Presidential First Lady. She was born Sarah Childress on a plantation near Murfreesboro, Tennessee the daughter of a prosperous planter and merchant. As was usual with daughters of the wealthy during this time, her education was entrusted to a series of finishing schools. She was well qualified to assist a man with a political career. James K. Polk had just began his first year's service in the Tennessee legislature when a courtship with Sarah commenced and ended in marriage; he was 28, she 20. It is said that Andrew Jackson himself was the matchmaker. The couple was childless and all her energy was directed to helping her husband, acting as his secretary and upon becoming First Lady worked along side the president conducting the business of the land and even attended cabinet meetings. However, fun times in the White House were over. An over zealous Presbyterian, she issued edicts: no dancing, singing, music, card playing, gambling or alcohol at 1600 Pennsylvania Avenue. No business was conducted on Sunday. Sarah observed the first traditional Thanksgiving day dinner in the White House. Just three months after the Polk's vacated the White House to retire to a newly constructed home in Nashville, (Polk Place) Andrew died of Cholera. Sarah endured the longest widowhood of any first lady extending over forty two years. During the Civil War, both sides respected her neutrality and she entertained officers from both armies. Clad always in black, she turned their home into a shrine in her husbands memory. His grave was on the grounds of the estate. Because of her austere views and no children, her life became barren and joyless. She had some famous visitors, President and Mrs Hayes stopped by and later President and Mrs Cleveland. Upon her death at age 87, her burial next to her husband was short in duration. Polk Place became a run down, unkempt mansion in downtown Nashville and sadly was sold and demolished. The graves were moved to an even more austere site on the grounds of the Tennessee State Capitol. Only the cast iron fountain from the property was preserved and is today displayed at the James K. Polk Ancestral Home in Columbia. Constructed by his parents, he began his political career from this home. Adjacent is the Polk Sister's home containing many items from President and Sarah Polk. The Polk Memorial in Pineville, North Carolina is a reconstruction on land from the farm of his birth and where he spent most of his childhood. The log buildings and furnishings are not original to the Polk homestead but are period pieces of that time. (bio by: Donald Greyfield)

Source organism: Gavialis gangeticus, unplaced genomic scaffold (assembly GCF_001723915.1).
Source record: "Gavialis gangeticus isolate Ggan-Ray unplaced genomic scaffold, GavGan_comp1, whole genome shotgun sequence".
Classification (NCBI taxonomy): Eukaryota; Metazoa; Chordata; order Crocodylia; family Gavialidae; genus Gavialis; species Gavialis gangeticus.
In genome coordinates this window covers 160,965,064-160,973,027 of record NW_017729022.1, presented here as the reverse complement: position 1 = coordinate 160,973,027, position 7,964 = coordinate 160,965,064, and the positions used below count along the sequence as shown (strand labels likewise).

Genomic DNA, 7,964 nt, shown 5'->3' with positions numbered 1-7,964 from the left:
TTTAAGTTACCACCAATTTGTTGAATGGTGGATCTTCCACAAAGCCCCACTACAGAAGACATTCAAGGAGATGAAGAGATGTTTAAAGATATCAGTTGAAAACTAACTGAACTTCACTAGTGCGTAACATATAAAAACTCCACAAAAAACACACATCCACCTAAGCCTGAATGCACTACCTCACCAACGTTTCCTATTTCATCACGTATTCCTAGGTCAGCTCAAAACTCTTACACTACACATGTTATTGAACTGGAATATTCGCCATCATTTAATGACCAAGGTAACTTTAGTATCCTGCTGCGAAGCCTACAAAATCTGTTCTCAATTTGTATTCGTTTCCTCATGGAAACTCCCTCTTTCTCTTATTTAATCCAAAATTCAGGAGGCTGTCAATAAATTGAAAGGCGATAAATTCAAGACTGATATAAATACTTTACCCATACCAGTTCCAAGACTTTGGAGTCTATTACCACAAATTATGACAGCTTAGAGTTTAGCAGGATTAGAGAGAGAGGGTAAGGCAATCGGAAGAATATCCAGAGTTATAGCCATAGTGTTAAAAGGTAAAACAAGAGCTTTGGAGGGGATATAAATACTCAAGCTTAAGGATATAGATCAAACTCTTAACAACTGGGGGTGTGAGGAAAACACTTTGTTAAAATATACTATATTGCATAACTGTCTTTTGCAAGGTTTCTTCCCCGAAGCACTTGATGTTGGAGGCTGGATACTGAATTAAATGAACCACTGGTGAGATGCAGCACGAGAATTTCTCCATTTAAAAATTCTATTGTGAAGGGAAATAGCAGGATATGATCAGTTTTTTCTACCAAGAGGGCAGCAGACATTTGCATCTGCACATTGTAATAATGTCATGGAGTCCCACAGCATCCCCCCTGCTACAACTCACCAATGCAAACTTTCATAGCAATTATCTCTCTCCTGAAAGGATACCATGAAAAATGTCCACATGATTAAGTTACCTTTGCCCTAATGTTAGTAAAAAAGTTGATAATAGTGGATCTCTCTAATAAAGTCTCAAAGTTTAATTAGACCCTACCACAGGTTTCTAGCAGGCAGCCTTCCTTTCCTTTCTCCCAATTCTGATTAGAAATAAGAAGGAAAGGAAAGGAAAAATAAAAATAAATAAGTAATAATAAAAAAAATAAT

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Sarah Polk's Timeline

September 4, 1803
Rutherford, Tennessee, United States
August 14, 1891
Age 87
Nashville, Davidson County, Tennessee, United States
Age 87
Tennessee State Capitol Building and Grounds Nashville Davidson County Tennessee
Salem, North Carolina, United States
Winston-Salem, North Carolina, United States